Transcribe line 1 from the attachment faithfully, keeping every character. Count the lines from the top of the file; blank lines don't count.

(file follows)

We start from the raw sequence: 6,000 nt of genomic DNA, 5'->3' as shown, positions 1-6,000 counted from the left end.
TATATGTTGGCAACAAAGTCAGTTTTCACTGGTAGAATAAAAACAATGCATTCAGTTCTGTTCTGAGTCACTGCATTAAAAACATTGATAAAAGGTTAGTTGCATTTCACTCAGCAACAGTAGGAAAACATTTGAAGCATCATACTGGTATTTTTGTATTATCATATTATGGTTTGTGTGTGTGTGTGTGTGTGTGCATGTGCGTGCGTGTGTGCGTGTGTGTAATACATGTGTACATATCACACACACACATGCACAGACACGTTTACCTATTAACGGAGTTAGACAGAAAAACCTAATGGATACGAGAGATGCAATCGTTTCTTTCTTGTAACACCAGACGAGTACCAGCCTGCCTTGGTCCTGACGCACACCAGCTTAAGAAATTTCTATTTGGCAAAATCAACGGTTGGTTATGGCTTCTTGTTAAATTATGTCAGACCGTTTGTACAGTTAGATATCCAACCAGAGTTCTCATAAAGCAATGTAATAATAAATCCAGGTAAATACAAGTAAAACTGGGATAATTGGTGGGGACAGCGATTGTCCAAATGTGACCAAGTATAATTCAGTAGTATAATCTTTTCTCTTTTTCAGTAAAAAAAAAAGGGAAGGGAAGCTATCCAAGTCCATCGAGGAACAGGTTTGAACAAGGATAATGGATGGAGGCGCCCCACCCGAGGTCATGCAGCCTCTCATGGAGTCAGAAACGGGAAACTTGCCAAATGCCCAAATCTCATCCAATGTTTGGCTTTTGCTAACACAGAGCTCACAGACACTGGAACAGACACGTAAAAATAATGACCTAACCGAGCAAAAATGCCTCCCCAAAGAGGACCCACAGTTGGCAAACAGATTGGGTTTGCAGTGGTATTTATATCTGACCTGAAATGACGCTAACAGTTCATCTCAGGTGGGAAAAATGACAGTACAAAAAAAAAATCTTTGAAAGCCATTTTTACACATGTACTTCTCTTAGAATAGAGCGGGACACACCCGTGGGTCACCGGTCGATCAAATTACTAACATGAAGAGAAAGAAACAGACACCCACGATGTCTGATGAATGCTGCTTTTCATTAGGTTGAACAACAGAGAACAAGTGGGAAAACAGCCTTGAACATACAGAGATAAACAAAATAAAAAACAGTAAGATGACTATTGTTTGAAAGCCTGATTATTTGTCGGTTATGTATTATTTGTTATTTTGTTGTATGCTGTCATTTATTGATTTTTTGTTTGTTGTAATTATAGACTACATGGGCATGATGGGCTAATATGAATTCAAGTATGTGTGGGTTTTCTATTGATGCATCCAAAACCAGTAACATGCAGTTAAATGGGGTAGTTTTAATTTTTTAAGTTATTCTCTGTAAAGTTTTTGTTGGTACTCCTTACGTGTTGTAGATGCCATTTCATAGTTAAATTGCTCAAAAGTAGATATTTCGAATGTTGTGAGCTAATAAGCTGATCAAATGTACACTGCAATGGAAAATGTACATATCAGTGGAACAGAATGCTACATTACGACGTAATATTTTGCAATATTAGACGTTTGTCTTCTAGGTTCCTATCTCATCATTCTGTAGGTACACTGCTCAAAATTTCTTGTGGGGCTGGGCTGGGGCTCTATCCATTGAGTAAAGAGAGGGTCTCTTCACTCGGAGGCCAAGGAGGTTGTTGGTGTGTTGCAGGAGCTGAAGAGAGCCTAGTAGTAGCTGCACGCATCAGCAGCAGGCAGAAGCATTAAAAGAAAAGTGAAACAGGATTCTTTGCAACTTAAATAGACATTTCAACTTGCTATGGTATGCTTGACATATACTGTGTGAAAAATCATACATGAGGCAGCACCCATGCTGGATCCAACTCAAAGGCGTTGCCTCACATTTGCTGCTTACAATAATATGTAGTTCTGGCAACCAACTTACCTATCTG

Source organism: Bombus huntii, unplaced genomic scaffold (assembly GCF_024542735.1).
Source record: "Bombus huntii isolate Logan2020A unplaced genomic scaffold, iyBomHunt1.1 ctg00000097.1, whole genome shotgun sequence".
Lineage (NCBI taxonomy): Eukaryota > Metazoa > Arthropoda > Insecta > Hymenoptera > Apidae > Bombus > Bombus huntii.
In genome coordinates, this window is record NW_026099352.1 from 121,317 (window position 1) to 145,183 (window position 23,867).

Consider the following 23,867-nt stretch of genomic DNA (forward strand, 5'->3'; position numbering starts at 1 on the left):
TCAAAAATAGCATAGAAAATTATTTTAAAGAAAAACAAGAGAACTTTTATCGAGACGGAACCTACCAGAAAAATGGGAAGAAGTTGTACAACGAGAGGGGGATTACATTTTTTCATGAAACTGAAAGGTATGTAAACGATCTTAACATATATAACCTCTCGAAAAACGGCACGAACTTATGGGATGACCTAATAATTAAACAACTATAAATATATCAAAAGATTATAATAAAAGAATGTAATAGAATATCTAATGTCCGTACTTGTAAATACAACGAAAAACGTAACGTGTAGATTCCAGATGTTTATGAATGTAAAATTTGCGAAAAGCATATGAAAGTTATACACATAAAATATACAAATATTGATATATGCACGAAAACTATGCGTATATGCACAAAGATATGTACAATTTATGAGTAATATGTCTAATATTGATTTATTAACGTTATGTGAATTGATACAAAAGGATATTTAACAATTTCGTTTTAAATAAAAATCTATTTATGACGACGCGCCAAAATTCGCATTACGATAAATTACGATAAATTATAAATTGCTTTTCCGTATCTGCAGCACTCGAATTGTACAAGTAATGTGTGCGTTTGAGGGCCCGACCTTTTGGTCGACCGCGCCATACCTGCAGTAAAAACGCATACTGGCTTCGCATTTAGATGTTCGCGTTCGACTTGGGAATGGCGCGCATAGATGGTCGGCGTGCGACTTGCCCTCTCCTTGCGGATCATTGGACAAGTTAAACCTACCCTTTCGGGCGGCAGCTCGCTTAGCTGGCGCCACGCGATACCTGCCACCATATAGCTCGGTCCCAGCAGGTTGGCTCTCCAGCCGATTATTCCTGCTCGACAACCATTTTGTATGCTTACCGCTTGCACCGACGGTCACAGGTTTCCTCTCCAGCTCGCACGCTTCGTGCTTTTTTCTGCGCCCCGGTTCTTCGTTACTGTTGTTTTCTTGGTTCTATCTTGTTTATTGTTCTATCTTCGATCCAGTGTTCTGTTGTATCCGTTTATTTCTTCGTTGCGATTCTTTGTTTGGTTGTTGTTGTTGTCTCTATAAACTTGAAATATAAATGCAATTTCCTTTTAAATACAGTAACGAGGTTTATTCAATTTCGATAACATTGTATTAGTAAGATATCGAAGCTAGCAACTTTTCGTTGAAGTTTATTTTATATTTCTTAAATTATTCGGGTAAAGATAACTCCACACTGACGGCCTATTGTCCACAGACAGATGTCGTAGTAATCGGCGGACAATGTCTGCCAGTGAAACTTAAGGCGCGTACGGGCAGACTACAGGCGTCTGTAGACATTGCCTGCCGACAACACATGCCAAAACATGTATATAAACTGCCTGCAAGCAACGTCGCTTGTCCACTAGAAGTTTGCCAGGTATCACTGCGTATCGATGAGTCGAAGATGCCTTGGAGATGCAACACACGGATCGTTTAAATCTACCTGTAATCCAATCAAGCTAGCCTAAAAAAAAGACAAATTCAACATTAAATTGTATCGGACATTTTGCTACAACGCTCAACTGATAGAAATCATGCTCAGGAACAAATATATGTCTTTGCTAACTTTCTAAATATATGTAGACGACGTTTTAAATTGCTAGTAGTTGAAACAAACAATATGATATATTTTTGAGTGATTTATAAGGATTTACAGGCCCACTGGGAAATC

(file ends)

We start from the raw sequence: 6,000 nt of genomic DNA, 5'->3' as shown, positions 1-6,000 counted from the left end.